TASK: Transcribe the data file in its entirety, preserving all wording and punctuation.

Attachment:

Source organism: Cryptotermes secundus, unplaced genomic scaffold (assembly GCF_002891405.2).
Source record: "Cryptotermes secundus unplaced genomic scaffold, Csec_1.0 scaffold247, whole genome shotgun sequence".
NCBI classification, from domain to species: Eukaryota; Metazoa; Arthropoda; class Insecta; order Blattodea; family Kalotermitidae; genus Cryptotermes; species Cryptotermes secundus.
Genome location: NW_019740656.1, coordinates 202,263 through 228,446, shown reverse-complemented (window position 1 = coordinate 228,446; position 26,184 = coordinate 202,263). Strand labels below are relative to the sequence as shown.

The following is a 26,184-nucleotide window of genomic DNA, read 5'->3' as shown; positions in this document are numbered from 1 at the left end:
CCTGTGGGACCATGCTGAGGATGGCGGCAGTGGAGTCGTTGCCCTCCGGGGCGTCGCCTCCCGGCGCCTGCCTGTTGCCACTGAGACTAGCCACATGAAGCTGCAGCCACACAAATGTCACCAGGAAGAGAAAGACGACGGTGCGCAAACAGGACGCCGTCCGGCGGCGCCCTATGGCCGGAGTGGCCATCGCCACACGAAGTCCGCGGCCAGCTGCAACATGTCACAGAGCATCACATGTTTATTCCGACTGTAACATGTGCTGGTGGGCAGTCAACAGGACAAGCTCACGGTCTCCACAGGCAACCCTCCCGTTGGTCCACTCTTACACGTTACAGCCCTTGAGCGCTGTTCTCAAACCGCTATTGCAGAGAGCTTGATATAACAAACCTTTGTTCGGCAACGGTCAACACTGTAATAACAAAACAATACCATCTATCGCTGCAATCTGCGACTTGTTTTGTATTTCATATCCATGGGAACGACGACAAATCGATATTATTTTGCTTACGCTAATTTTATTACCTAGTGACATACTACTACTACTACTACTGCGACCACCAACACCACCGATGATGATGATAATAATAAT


Source organism: Cryptotermes secundus, unplaced genomic scaffold (assembly GCF_002891405.2).
Source record: "Cryptotermes secundus unplaced genomic scaffold, Csec_1.0 scaffold247, whole genome shotgun sequence".
NCBI classification, from domain to species: Eukaryota; Metazoa; Arthropoda; class Insecta; order Blattodea; family Kalotermitidae; genus Cryptotermes; species Cryptotermes secundus.
Genome location: NW_019740656.1, coordinates 202,263 through 228,446, shown reverse-complemented (window position 1 = coordinate 228,446; position 26,184 = coordinate 202,263). Strand labels below are relative to the sequence as shown.

The following is a 26,184-nucleotide window of genomic DNA, read 5'->3' as shown; positions in this document are numbered from 1 at the left end:
CCTGTGGGACCATGCTGAGGATGGCGGCAGTGGAGTCGTTGCCCTCCGGGGCGTCGCCTCCCGGCGCCTGCCTGTTGCCACTGAGACTAGCCACATGAAGCTGCAGCCACACAAATGTCACCAGGAAGAGAAAGACGACGGTGCGCAAACAGGACGCCGTCCGGCGGCGCCCTATGGCCGGAGTGGCCATCGCCACACGAAGTCCGCGGCCAGCTGCAACATGTCACAGAGCATCACATGTTTATTCCGACTGTAACATGTGCTGGTGGGCAGTCAACAGGACAAGCTCACGGTCTCCACAGGCAACCCTCCCGTTGGTCCACTCTTACACGTTACAGCCCTTGAGCGCTGTTCTCAAACCGCTATTGCAGAGAGCTTGATATAACAAACCTTTGTTCGGCAACGGTCAACACTGTAATAACAAAACAATACCATCTATCGCTGCAATCTGCGACTTGTTTTGTATTTCATATCCATGGGAACGACGACAAATCGATATTATTTTGCTTACGCTAATTTTATTACCTAGTGACATACTACTACTACTACTACTGCGACCACCAACACCACCGATGATGATGATAATAATAAT